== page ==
Autonomous vehicles can improve traffic, but only if their proportion is well over 50 percent. This is because the cars connected to the network can coordinate their movements with each other, adjust to an optimal speed and calculate or narrow down the following distances. According to transport experts, nothing is better for handling traffic than vehicles moving smoothly. The problem lies in the interaction between autonomous cars and people-driven cars.

According to Knoll, people simply react differently to different situations. Traffic lights, for example, have an accordion effect. Drivers start not at once but intermittently, the distances between vehicles are getting bigger and fewer cars can pass than a green light. This does not help the transition, which could take 10 years even if all cars and trucks on the market today are SAE Level 5, meaning fully automated.

The situation is urgent, there is not much time for transport engineers because autonomous driving is no longer a vision. With the new Mercedes S-Class, you can drive at speeds of up to 60 km / h on a congested motorway without the driver having to hold the steering wheel. This is called Level 3 and is ready for series production. Here, under certain circumstances, the driver gives up control of the vehicle, but must be prepared to intervene again at any time. Implementing fully autonomous leadership at Level 4 is more technologically complex, but progress with people is even more confusing, as many test projects around the world have shown. At the highest level 5, the government and leader are completely unnecessary. It will probably be many years before this level of autonomy becomes part of everyday life.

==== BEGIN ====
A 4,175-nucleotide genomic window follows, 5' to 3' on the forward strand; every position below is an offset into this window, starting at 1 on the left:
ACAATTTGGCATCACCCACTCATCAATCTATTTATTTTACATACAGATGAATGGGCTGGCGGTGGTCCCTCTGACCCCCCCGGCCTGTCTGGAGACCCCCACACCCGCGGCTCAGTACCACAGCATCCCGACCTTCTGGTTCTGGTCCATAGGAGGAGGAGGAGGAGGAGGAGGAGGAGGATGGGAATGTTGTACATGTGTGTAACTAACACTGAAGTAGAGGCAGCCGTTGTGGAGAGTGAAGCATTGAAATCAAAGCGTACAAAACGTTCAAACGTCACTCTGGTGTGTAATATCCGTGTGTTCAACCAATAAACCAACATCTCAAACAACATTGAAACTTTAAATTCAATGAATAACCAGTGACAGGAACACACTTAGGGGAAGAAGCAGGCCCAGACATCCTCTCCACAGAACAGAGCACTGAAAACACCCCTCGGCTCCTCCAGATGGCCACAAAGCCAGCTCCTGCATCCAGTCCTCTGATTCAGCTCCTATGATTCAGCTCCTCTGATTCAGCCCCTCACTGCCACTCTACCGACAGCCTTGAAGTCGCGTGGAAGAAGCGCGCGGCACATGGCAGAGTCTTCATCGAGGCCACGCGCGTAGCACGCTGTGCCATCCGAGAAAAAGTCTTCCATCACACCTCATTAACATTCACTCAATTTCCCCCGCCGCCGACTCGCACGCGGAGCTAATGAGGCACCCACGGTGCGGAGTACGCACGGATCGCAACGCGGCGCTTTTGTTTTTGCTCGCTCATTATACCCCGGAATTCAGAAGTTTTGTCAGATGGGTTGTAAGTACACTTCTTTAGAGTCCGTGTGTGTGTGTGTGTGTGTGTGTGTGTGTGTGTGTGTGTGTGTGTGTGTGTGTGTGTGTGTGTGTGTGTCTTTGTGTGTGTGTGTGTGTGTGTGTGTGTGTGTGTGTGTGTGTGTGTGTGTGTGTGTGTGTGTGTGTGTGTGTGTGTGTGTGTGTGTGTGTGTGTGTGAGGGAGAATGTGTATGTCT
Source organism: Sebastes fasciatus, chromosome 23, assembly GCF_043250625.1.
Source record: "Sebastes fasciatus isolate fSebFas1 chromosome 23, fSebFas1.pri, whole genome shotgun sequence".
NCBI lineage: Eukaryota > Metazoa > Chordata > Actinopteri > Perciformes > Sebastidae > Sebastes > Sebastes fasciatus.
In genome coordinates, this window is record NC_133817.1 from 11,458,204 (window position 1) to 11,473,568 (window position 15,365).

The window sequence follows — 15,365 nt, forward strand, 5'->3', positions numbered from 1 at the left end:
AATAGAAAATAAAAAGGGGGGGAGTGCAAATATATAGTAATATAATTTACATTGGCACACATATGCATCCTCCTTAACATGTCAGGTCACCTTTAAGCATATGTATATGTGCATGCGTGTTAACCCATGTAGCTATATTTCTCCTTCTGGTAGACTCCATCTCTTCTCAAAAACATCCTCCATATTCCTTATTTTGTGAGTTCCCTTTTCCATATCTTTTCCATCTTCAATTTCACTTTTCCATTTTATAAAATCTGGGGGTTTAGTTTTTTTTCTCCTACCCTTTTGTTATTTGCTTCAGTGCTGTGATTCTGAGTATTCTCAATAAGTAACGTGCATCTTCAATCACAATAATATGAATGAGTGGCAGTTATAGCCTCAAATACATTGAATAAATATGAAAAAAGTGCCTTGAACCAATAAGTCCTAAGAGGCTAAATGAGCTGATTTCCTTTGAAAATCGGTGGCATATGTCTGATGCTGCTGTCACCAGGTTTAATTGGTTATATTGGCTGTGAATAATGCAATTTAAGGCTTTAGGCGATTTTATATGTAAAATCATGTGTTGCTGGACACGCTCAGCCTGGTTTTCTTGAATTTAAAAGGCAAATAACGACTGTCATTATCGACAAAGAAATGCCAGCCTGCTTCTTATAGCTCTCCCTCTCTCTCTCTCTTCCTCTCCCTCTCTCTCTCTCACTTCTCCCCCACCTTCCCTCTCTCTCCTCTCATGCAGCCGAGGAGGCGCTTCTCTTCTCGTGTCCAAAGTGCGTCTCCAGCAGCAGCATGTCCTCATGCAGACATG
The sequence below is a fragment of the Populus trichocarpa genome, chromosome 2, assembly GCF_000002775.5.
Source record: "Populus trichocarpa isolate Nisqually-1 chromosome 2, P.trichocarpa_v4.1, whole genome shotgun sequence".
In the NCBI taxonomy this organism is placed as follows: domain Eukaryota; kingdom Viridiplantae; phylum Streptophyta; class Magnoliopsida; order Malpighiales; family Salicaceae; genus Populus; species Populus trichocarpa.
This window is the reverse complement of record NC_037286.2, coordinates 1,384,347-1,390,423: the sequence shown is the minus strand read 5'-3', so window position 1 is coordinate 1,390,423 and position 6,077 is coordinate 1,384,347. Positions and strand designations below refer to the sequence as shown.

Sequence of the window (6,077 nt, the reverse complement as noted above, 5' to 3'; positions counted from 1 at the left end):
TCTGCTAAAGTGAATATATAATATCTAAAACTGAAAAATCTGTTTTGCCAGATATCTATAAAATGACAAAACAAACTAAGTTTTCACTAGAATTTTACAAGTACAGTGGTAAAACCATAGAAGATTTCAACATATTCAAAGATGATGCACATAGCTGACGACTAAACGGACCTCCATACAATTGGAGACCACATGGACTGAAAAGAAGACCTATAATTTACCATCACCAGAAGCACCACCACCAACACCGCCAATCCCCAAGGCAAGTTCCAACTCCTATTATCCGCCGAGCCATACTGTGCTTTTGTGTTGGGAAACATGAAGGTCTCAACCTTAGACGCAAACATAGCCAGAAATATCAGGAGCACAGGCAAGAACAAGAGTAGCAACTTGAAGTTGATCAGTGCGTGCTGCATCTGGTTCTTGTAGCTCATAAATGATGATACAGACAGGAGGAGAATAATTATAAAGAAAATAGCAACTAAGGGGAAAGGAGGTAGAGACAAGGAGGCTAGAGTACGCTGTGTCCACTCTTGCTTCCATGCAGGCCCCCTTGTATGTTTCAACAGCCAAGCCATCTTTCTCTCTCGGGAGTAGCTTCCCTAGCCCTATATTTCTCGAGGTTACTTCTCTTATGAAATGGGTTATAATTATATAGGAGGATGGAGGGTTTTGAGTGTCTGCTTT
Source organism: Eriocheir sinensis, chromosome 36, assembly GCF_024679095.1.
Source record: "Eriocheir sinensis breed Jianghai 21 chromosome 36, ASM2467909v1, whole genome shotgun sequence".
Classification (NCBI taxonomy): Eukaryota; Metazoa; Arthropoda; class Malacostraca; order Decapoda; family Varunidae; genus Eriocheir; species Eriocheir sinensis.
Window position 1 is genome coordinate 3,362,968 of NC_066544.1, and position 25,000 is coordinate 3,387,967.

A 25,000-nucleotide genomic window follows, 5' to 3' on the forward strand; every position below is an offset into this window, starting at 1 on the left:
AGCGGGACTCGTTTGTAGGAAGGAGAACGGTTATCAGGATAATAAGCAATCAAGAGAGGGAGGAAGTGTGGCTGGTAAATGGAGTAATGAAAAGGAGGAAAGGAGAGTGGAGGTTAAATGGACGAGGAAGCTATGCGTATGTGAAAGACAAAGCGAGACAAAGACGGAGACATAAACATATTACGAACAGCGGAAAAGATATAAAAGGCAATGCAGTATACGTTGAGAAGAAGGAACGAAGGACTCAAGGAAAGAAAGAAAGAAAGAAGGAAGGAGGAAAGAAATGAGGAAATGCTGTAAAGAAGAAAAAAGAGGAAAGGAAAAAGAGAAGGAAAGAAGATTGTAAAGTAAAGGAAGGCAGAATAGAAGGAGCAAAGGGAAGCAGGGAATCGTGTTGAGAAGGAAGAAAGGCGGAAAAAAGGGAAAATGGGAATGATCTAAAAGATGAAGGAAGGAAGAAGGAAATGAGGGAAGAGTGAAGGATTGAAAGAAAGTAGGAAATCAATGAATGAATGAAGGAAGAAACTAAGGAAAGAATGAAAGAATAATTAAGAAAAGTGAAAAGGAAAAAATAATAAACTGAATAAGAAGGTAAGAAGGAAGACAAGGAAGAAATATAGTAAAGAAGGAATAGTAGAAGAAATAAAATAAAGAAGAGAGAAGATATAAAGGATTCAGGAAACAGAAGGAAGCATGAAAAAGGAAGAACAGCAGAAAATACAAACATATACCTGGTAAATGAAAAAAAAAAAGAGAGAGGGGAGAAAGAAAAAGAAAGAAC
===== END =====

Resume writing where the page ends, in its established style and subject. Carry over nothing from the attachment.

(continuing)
Based on PTV simulations, if 20 percent of all vehicles in traffic are autonomous, the average speed will decrease from 23.5 to 20.9 kilometers / hour. In Cologne, for example, the PTV found an average speed of 58 km / h for human drivers. This is faster than allowed in populated areas. Autonomous vehicles, on the other hand, follow the standard at exactly 49 km / h. But if the rate is 50 percent, one-way streets can hardly be driven, braking can only be done slowly and a greater following distance must be observed. The number of stops increases from an average of 1.8 to 3.3, an increase of 80 percent. In addition, in autonomous car-free traffic, traffic jams are 55 meters long, compared to 114 meters at 50 percent.